EN: One thing is for sure. Tallinn is indeed a hidden gem. It might be much smaller and much more crowded than Riga, the famous neighbor that is proudly wearing the title of The Capital of the Baltics, and maybe it does not have the charm of the art nouveau buildings from Brivibas and Anlberta iela, but it has an old city center to die for! Which you can see from up above, from the Toompea Hill, when you’re cramming through the herds of touristsย to take a picture with the red rooftops and the citadel towers seen at a distance, from the Kohtuosa or Patkuli platforms. And it’s a real pleasure to discover the old town center (which by the way, is part of the Unesco heritage since 1991), with its small and narrow streets, the Orthodox churches (people say that from up above the Olaf church there can be seen an amazing view with the city), the Alexander Nevsky cathedral, with its imposing architecture that reminds us of the Red Square in Moscow, all the local restaurants, the crowded and full of life terraces, the smell of Vana Tallinn liquor, the the most famous local drink among the tourists that come here for the so called stag parties. That’s the national drink to be more precise ๐Ÿ™‚ Even though we still prefer the traditional beer Saku ๐Ÿ™‚
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RO: Centrul Vechi al Tallinn-ului este cel mai bine conservat oras medieval din toata Europa de Nord. Pai daca in timpul razboaielor n-a fost chiar un punct de interes, fara prea multa activitate si fara prea mult comert, a scapat ca prin urechile acului de tot ce inseamna bombardamente si demolari, asa ca nu-i de mirare ca mai are inca atat de multe turnuri originale, absolut intacte. Pana la urma, turnurile de piatra sunt simbolul orasului ๐Ÿ™‚ Piata Primariei (Raekoja Plats) e centrul distractiei talineze ๐Ÿ™‚ Cea mai mare si mai impunatoare piata din tot centrul vechi, cu cladiri colorate ce amintesc de satucele bavareze. Pai cum sa nu isi puna nemtii amprenta si in arhitectura locala,ย  daca pret de cateva secole ei au facut legea in zona balticelor? ๐Ÿ™‚ Ce-i drept, cand ajungi in piata centrala de zilele orasului, sansele sa vezi ceva in jur sunt cam mici. Dar nu incepem iar cu polologhia despre aglomeratia din Tallinn ๐Ÿ˜€

EN: Tallinn old town is the best preserved medieval town in the entire Northern Europe. Well that’s quite expected as during the world wars this wasn’t quite an interesting point, with not that much activity or commerce, so it had a narrow escape from all the bombardments and demolitionsย so there’s no wonder that they still have most of the original towers, completely intact. In the end, the stone towers are the symbol of the city ๐Ÿ™‚ The City Hall (Raekoja Plats) is the center of the Tallinn’s fun. The biggest and the most imposing market in the entire old city center, with colorful buildings that remind us of the Bavarian villages. How could the Germans not influence the local architecture, if they ruled the area for a couple of centuries? ๐Ÿ™‚ But to be honest, when you get to the central market during the Old Town Days, chances are that you can’t see anything around. But we’ll not gonna start it over and over again with the crams from Tallinn ๐Ÿ˜€
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RO: Cat despre mancare… tarile baltice au ce au cu mancarurile grele, cu carnurile, carnatii si sosurile in abundenta – cum altfel sa supravietuiesti unor ierni atat de friguroase, daca nu cu mancaruri abundente in calorii?Rade ciob de oala sparta pan’ la urma, de parca romanii ar manca numai mancaruri fusion (fusion-confusion mai degraba, cum am gasit in descrierea unui restaurant din Tallinn). Cert e ca in Estonia si Letonia se simte influenta nemtilor si-a rusilor in gastronomie, in timp ce Lituania ramane inca fidela mancarurilor poloneze. Asa ca orice restaurant traditional estonian serveste bere delicioasa, paine de secara (ca tot am devenit mari fani dupa cea incercata in Islanda), carnuri in fel si chip (predominant porc), cartofi ca garnitura (logiiiiic!) si mult usturoi. Suna familiar, asa-i? ๐Ÿ™‚ Cu alte cuvinte, orice masa traditionala estoniana e un festin! Noroc cu marea Baltica la o aruncatura de bat, ca s-a mai rafinat meniul balticilor cu ceva somon, pastrav sau hering ๐Ÿ™‚ Si cum nici Estonia nu s-a putut da in laturi curentului hipsteresc, in ultima perioada au aparut o multime de locuri “fancy-trancy”, cu mancaruri sanatoase, avocado-uri si vegetarianisme. Asa ca bagam capul in pamant si recunoastem cu rusine ca numai pe acestea le-am incercat. Mai exact barul cel mai cautat si frecventat de localnici, un pic inafara centrului vechi, Must Puudel, cu o atmosfera ex-sovietica, carpete pe pereti, covoare ca acasa la bunici si reviste vechi de cand lumea si pamantul!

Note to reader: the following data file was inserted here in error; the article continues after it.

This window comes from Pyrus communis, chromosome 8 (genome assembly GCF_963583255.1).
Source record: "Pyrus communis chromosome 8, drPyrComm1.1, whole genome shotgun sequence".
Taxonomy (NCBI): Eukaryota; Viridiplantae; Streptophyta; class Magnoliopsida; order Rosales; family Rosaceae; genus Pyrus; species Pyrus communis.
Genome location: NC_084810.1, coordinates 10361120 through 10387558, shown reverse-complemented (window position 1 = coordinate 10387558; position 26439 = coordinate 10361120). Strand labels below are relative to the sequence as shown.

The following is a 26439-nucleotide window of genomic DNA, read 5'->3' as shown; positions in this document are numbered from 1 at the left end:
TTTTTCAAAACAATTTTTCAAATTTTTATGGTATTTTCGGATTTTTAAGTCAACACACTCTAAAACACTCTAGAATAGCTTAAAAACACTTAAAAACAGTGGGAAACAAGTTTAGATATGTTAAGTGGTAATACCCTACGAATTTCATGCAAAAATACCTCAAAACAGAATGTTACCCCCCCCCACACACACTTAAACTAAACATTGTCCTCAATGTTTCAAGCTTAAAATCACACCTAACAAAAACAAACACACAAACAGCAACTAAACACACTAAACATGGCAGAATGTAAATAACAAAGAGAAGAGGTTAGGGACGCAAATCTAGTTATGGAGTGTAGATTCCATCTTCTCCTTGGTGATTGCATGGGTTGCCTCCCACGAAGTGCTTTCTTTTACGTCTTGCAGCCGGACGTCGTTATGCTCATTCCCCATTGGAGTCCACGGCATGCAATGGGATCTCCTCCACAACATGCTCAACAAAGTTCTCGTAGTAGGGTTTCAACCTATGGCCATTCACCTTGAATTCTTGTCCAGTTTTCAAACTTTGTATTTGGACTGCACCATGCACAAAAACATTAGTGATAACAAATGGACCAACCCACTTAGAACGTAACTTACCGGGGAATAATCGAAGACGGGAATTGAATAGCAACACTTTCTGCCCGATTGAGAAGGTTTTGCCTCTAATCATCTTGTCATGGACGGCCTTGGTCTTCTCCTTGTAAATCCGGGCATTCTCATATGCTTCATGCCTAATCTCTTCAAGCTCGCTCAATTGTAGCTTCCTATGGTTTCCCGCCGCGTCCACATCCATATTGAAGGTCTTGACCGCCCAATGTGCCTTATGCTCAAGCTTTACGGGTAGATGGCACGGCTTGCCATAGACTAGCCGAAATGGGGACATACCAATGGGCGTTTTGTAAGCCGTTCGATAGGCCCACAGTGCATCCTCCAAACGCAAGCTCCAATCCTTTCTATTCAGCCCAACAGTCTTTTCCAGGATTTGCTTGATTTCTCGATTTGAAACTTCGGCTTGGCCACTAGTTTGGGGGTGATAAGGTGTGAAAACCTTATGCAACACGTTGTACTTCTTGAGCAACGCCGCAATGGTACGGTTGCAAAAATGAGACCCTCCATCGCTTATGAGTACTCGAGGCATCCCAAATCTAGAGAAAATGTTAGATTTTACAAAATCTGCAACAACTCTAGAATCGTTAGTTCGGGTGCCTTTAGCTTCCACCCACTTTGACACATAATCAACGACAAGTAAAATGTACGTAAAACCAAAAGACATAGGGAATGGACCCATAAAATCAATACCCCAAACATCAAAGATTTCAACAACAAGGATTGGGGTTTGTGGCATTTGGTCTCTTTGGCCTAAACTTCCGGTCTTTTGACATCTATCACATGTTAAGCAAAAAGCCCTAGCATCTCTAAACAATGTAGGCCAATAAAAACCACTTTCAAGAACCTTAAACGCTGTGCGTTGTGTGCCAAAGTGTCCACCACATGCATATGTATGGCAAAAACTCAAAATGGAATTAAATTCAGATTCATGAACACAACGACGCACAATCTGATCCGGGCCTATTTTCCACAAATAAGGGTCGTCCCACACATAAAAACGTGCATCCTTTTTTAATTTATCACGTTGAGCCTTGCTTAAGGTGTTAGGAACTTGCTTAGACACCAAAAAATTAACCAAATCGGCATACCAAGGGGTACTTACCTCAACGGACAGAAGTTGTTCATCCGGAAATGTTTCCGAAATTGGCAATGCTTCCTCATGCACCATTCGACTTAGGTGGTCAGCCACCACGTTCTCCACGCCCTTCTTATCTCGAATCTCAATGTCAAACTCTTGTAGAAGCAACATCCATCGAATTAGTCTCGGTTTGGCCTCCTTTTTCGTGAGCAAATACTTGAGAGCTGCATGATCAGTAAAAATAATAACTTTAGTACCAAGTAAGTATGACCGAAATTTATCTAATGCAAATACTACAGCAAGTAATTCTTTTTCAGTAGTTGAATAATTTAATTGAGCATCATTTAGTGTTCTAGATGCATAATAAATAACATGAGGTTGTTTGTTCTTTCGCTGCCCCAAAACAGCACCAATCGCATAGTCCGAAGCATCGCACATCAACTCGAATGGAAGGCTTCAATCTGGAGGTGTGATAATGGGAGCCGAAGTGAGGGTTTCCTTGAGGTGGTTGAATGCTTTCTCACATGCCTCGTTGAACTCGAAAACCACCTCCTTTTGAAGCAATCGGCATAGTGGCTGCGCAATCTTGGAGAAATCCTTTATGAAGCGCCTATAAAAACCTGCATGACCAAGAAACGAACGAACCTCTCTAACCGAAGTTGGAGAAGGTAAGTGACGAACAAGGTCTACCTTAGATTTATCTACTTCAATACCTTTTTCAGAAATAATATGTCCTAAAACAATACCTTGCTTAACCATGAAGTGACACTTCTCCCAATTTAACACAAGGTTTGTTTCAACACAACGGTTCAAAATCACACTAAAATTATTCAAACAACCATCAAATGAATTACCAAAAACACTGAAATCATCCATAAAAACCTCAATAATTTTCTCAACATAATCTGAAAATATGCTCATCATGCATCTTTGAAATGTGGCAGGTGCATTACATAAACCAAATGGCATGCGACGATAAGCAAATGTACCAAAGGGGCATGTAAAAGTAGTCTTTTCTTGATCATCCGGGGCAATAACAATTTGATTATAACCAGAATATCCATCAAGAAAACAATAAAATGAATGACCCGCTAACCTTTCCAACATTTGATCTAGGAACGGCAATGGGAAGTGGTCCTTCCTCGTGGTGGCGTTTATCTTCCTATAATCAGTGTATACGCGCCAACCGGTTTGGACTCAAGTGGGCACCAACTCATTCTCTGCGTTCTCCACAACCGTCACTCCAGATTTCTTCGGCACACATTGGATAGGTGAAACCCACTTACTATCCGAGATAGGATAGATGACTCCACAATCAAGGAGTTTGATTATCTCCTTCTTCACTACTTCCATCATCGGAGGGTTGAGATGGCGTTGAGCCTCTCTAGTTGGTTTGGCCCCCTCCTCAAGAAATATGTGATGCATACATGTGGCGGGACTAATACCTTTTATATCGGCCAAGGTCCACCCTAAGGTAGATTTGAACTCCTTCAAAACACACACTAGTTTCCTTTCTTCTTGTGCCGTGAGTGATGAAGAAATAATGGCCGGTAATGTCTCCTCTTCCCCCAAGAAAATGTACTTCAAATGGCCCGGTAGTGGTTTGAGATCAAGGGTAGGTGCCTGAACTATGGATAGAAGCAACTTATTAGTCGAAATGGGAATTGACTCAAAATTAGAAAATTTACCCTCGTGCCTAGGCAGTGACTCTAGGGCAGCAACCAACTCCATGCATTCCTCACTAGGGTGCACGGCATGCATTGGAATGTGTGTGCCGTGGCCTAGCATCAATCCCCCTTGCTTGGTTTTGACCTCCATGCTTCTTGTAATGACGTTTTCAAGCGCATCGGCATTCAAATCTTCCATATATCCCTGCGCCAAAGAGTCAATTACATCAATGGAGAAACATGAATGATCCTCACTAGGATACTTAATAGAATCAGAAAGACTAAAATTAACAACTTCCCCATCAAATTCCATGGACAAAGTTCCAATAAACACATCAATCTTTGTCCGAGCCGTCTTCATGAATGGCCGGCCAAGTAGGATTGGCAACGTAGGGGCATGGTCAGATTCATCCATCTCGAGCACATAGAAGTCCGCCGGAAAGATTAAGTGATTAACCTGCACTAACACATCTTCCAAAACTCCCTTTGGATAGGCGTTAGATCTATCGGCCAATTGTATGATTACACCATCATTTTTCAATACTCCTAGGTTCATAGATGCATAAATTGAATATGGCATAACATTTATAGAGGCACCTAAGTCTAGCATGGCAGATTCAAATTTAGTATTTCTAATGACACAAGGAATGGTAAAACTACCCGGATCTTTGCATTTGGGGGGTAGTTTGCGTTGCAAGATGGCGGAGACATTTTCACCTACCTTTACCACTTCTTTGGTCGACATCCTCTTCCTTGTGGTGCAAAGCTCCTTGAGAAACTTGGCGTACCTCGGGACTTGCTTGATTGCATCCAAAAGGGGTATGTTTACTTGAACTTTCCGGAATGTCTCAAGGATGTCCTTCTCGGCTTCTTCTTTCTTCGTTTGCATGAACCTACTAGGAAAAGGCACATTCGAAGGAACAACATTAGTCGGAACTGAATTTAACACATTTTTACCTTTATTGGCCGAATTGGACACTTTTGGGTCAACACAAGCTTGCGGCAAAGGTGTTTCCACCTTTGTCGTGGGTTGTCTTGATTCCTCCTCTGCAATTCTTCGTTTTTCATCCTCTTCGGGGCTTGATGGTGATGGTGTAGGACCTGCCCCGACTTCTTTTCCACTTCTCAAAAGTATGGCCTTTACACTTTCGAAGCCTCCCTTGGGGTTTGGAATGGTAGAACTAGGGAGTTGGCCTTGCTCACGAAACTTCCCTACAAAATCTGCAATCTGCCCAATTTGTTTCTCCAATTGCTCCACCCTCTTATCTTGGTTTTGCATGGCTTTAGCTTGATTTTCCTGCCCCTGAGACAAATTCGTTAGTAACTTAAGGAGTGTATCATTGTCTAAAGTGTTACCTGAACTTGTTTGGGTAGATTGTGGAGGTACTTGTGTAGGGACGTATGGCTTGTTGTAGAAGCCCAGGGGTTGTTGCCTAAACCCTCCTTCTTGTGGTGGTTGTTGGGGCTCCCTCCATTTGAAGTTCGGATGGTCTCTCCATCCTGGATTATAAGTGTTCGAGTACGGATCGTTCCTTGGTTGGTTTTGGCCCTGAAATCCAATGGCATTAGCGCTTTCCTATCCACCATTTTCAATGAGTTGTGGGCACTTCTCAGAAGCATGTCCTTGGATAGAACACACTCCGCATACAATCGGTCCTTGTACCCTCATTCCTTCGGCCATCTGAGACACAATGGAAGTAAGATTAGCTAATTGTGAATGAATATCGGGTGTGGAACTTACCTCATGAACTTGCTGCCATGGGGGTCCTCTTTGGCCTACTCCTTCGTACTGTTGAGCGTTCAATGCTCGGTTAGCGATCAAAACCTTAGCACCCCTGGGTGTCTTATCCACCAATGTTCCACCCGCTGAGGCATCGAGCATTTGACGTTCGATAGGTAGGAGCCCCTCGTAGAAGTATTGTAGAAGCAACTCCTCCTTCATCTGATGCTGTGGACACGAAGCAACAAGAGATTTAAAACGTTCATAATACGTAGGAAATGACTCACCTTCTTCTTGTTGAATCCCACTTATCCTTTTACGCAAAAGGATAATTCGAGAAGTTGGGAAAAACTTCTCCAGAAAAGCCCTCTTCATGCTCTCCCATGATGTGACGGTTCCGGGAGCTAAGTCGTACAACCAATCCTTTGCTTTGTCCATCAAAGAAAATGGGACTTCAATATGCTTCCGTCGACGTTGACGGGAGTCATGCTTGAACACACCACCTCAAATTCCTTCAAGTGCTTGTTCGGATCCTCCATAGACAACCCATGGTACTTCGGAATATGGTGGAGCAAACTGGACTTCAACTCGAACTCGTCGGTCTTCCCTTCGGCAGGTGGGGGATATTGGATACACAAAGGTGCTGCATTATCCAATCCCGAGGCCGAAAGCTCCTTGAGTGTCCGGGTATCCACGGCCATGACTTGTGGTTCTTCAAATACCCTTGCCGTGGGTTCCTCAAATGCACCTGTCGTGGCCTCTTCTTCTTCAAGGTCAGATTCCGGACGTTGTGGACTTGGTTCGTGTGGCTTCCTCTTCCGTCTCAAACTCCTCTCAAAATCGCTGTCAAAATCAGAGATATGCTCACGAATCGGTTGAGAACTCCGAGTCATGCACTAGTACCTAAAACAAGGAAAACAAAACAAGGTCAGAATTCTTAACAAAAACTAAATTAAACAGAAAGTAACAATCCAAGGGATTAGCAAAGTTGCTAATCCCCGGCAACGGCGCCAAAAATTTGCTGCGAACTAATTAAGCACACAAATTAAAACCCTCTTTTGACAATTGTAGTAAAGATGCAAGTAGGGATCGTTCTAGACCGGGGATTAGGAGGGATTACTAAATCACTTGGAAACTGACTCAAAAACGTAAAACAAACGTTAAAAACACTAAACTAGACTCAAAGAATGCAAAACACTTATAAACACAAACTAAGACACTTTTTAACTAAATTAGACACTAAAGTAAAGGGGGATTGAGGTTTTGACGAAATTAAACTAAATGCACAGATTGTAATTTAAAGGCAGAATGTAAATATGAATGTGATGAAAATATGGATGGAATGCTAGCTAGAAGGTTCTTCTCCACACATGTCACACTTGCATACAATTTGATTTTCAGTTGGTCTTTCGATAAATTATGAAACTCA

EN: As for the food… the Baltic countries have a thing for the heavy food, meat, sausages and abounding sauces. How else can you survive to such harsh winters if not with hyper caloricย meals? But what do you know, the pot calls the kettle black, as the Romanian would only eat fusion food (fusion-confusion more precisely, as we have found in the description of a restaurant in Tallinn). But one thing is for sure. In Estonia and Latvia you can still feel the influences from the Russians and Germans in gastronomy, while Lithuania is still a big fan of the Polish food. So each and every single traditional Estonian restaurant will serve delicious beer, rye bread (as we now love it after we’ve tried it in Iceland), all kind of meats (mostly pork), potatoesย as side dish (oof coooourse!) and tons of garlic. Sounds familiar, isn’t it? ๐Ÿ™‚ In other words, any traditional Estonian meal is a feast! But luckily, the Baltic Sea is just across the corner and the Baltic menu has been refined quite a bit with some salmon, trout or herring ๐Ÿ™‚ And of course that Estonia couldn’t resist the hipsterish trend, so in the last period of time there are quite a few fancy locals with great food, avocados and all kind of vegetarian stuff. So we have to admit that these are the only ones that we’ve tried. More precisely the most famous bars recommended by the locals, a bit outside the city center, Must Puudel, with an ex-Soviet charm, carpets on the walls, rugs as you find in our grandparents homes and old magazines!ย